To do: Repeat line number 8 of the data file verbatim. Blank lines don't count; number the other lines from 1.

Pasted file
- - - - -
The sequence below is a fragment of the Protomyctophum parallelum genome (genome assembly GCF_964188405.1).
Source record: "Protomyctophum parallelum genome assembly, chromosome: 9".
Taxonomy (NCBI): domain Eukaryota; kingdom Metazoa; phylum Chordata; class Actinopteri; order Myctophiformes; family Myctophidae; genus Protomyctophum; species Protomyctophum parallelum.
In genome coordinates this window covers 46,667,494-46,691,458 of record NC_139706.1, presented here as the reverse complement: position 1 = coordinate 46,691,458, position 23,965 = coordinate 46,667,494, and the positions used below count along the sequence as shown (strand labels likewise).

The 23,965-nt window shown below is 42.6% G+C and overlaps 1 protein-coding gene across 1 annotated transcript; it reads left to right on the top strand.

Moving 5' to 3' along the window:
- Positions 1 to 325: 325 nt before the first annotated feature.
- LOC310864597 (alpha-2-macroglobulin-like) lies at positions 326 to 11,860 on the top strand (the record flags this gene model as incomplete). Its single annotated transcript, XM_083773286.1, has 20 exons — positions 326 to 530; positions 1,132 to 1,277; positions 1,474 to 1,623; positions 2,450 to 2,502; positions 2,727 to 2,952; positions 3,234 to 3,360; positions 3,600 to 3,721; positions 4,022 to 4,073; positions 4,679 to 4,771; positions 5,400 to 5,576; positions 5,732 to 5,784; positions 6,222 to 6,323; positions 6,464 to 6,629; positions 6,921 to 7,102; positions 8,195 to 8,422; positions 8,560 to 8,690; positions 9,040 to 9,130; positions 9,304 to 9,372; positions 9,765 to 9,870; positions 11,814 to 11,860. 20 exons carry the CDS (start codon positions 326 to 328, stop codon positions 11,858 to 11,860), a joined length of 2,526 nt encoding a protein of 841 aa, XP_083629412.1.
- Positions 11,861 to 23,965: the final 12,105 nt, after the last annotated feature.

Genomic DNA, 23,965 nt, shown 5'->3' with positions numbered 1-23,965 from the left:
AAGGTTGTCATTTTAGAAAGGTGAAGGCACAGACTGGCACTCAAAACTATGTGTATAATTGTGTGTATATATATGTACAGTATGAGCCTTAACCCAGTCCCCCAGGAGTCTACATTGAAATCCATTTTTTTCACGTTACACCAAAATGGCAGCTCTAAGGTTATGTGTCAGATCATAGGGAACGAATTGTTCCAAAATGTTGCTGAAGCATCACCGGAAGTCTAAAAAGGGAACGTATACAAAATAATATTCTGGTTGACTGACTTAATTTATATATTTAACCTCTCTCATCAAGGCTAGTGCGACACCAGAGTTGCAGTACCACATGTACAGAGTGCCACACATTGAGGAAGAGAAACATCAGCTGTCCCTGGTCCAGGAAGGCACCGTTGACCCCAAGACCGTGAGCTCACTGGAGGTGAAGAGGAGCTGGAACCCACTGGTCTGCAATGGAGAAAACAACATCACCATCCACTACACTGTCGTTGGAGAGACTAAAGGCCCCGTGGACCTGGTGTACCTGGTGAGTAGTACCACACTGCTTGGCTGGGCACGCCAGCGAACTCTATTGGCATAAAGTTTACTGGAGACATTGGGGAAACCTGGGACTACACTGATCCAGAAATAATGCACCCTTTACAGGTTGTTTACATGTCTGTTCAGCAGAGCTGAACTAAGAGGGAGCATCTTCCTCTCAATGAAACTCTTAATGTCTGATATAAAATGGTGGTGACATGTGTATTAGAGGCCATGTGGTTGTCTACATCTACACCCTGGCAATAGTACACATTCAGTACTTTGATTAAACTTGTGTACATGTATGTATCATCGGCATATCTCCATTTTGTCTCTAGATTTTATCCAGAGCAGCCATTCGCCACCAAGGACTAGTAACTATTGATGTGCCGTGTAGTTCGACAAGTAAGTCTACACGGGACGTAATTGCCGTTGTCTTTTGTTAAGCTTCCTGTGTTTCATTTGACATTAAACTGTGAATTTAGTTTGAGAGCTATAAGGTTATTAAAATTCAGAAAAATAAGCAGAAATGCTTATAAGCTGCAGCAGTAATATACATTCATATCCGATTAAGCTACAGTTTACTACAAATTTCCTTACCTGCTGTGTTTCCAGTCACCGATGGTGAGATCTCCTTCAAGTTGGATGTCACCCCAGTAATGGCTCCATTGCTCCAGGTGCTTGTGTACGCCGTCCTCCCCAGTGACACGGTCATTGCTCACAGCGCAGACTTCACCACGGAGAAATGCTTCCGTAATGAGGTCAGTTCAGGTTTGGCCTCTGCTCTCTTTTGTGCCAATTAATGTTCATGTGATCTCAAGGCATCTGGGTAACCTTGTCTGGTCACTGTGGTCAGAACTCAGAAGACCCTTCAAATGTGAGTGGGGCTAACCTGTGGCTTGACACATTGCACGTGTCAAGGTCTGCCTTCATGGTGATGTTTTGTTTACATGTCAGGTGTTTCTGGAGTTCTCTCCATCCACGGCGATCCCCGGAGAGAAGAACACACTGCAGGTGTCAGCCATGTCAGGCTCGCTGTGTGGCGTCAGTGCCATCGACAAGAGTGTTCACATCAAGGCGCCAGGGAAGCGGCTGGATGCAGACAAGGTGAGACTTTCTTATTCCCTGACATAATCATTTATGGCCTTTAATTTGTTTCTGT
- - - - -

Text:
- LOC310864597 (alpha-2-macroglobulin-like) lies at positions 326 to 11,860 on the top strand (the record flags this gene model as incomplete). Its single annotated transcript, XM_083773286.1, has 20 exons — positions 326 to 530; positions 1,132 to 1,277; positions 1,474 to 1,623; positions 2,450 to 2,502; positions 2,727 to 2,952; positions 3,234 to 3,360; positions 3,600 to 3,721; positions 4,022 to 4,073; positions 4,679 to 4,771; positions 5,400 to 5,576; positions 5,732 to 5,784; positions 6,222 to 6,323; positions 6,464 to 6,629; positions 6,921 to 7,102; positions 8,195 to 8,422; positions 8,560 to 8,690; positions 9,040 to 9,130; positions 9,304 to 9,372; positions 9,765 to 9,870; positions 11,814 to 11,860. 20 exons carry the CDS (start codon positions 326 to 328, stop codon positions 11,858 to 11,860), a joined length of 2,526 nt encoding a protein of 841 aa, XP_083629412.1.